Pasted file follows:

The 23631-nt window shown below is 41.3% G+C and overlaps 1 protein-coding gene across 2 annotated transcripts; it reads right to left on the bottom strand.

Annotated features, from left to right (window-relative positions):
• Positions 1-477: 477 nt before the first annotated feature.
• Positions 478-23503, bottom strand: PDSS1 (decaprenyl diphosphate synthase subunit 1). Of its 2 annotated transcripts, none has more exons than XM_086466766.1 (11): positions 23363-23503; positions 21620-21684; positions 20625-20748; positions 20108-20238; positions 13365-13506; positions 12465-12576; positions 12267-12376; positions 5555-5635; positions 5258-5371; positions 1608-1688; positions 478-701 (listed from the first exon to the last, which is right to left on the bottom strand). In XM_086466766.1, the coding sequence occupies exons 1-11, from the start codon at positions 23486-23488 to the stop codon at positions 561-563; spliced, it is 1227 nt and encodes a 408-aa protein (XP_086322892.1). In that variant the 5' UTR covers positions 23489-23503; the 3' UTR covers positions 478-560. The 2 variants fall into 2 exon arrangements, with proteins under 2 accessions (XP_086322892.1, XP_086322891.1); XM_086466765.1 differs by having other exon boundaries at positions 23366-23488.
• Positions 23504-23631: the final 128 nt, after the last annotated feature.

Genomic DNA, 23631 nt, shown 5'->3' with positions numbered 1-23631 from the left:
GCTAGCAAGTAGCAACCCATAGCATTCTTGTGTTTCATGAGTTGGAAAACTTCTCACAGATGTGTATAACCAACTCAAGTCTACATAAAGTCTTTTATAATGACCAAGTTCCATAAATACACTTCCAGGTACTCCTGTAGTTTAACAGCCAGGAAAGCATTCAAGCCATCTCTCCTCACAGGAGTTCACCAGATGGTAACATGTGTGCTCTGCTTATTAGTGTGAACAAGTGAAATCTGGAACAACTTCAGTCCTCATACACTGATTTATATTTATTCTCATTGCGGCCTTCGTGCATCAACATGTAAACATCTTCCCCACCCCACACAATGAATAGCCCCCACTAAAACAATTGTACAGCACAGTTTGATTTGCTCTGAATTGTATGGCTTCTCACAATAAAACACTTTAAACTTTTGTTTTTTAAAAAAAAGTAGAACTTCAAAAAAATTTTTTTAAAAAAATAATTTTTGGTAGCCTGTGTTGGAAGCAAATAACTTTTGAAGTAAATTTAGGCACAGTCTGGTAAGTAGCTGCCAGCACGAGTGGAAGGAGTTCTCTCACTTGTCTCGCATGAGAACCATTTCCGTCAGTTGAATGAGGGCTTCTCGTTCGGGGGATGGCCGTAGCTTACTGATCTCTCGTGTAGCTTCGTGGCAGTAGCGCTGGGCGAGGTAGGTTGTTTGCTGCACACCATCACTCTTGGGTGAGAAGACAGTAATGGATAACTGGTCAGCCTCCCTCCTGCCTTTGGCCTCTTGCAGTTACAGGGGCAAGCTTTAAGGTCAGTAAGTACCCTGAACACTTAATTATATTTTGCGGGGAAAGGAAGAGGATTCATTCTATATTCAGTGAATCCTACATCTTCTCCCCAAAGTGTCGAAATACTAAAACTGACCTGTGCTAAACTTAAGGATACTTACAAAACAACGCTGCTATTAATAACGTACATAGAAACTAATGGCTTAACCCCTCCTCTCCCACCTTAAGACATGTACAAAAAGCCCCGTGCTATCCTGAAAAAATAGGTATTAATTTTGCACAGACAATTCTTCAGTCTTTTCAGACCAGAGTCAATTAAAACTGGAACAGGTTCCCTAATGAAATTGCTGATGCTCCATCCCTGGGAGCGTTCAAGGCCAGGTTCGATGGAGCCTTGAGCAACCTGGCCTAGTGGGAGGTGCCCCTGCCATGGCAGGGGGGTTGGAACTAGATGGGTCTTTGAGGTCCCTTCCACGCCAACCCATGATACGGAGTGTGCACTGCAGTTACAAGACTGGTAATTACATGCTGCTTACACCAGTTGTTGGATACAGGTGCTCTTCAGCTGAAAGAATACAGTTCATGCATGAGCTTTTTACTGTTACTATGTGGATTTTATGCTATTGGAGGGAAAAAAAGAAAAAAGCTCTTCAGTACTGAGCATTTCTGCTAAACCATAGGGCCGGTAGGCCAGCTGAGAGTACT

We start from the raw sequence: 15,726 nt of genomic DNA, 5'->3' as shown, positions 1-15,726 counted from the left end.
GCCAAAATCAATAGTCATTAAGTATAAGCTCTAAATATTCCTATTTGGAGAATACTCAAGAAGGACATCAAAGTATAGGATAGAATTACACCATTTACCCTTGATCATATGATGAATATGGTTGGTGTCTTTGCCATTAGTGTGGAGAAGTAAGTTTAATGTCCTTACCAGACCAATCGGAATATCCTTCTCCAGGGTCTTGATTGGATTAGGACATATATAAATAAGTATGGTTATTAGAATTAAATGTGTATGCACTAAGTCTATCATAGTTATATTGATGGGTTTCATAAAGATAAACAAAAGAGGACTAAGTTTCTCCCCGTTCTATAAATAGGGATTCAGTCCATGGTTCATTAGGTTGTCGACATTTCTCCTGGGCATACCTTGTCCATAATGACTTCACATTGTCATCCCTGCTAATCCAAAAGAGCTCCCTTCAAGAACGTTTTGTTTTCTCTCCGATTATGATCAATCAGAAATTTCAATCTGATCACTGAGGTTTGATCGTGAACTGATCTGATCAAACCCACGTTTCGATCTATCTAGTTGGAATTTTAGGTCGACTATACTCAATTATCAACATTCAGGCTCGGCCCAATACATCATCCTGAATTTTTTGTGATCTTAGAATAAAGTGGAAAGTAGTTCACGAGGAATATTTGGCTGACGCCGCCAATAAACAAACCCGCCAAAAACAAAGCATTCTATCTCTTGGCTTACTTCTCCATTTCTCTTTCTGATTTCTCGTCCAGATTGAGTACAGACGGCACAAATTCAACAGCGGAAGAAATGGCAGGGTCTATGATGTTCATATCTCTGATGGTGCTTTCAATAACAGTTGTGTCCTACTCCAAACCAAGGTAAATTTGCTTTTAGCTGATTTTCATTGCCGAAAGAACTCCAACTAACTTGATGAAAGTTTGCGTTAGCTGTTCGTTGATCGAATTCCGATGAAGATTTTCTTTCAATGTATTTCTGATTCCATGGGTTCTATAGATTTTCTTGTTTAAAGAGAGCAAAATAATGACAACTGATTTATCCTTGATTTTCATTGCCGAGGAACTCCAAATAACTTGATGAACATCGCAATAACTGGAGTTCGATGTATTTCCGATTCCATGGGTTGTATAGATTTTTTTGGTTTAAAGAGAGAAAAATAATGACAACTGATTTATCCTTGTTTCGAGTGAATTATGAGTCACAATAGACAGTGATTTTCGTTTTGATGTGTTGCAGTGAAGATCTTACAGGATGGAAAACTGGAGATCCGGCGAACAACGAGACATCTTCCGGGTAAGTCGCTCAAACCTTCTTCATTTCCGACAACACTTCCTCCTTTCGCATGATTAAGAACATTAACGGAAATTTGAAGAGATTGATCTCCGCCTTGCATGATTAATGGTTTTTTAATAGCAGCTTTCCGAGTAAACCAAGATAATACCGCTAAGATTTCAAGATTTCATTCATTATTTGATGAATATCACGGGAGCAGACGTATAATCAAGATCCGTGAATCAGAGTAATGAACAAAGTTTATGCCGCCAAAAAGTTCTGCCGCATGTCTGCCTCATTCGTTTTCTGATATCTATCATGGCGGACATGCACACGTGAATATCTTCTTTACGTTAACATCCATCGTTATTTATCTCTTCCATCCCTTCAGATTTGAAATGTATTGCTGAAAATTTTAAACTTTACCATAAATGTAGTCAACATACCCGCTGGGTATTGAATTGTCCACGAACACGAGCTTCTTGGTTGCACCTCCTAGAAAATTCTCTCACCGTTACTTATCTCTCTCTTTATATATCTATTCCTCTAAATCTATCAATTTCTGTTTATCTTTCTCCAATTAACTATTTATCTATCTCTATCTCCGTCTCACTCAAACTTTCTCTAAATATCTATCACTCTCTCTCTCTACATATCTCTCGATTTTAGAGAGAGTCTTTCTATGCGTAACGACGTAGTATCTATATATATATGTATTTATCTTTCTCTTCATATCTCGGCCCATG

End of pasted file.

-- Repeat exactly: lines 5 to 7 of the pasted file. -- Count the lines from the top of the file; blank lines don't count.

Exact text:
• Positions 23504-23631: the final 128 nt, after the last annotated feature.

Genomic DNA, 23631 nt, shown 5'->3' with positions numbered 1-23631 from the left:
GCTAGCAAGTAGCAACCCATAGCATTCTTGTGTTTCATGAGTTGGAAAACTTCTCACAGATGTGTATAACCAACTCAAGTCTACATAAAGTCTTTTATAATGACCAAGTTCCATAAATACACTTCCAGGTACTCCTGTAGTTTAACAGCCAGGAAAGCATTCAAGCCATCTCTCCTCACAGGAGTTCACCAGATGGTAACATGTGTGCTCTGCTTATTAGTGTGAACAAGTGAAATCTGGAACAACTTCAGTCCTCATACACTGATTTATATTTATTCTCATTGCGGCCTTCGTGCATCAACATGTAAACATCTTCCCCACCCCACACAATGAATAGCCCCCACTAAAACAATTGTACAGCACAGTTTGATTTGCTCTGAATTGTATGGCTTCTCACAATAAAACACTTTAAACTTTTGTTTTTTAAAAAAAAGTAGAACTTCAAAAAAATTTTTTTAAAAAAATAATTTTTGGTAGCCTGTGTTGGAAGCAAATAACTTTTGAAGTAAATTTAGGCACAGTCTGGTAAGTAGCTGCCAGCACGAGTGGAAGGAGTTCTCTCACTTGTCTCGCATGAGAACCATTTCCGTCAGTTGAATGAGGGCTTCTCGTTCGGGGGATGGCCGTAGCTTACTGATCTCTCGTGTAGCTTCGTGGCAGTAGCGCTGGGCGAGGTAGGTTGTTTGCTGCACACCATCACTCTTGGGTGAGAAGACAGTAATGGATAACTGGTCAGCCTCCCTCCTGCCTTTGGCCTCTTGCAGTTACAGGGGCAAGCTTTAAGGTCAGTAAGTACCCTGAACACTTAATTATATTTTGCGGGGAAAGGAAGAGGATTCATTCTATATTCAGTGAATCCTACATCTTCTCCCCAAAGTGTCGAAATACTAAAACTGACCTGTGCTAAACTTAAGGATACTTACAAAACAACGCTGCTATTAATAACGTACATAGAAACTAATGGCTTAACCCCTCCTCTCCCACCTTAAGACATGTACAAAAAGCCCCGTGCTATCCTGAAAAAATAGGTATTAATTTTGCACAGACAATTCTTCAGTCTTTTCAGACCAGAGTCAATTAAAACTGGAACAGGTTCCCTAATGAAATTGCTGATGCTCCATCCCTGGGAGCGTTCAAGGCCAGGTTCGATGGAGCCTTGAGCAACCTGGCCTAGTGGGAGGTGCCCCTGCCATGGCAGGGGGGTTGGAACTAGATGGGTCTTTGAGGTCCCTTCCACGCCAACCCATGATACGGAGTGTGCACTGCAGTTACAAGACTGGTAATTACATGCTGCTTACACCAGTTGTTGGATACAGGTGCTCTTCAGCTGAAAGAATACAGTTCATGCATGAGCTTTTTACTGTTACTATGTGGATTTTATGCTATTGGAGGGAAAAAAAGAAAAAAGCTCTTCAGTACTGAGCATTTCTGCTAAACCATAGGGCCGGTAGGCCAGCTGAGAGTACT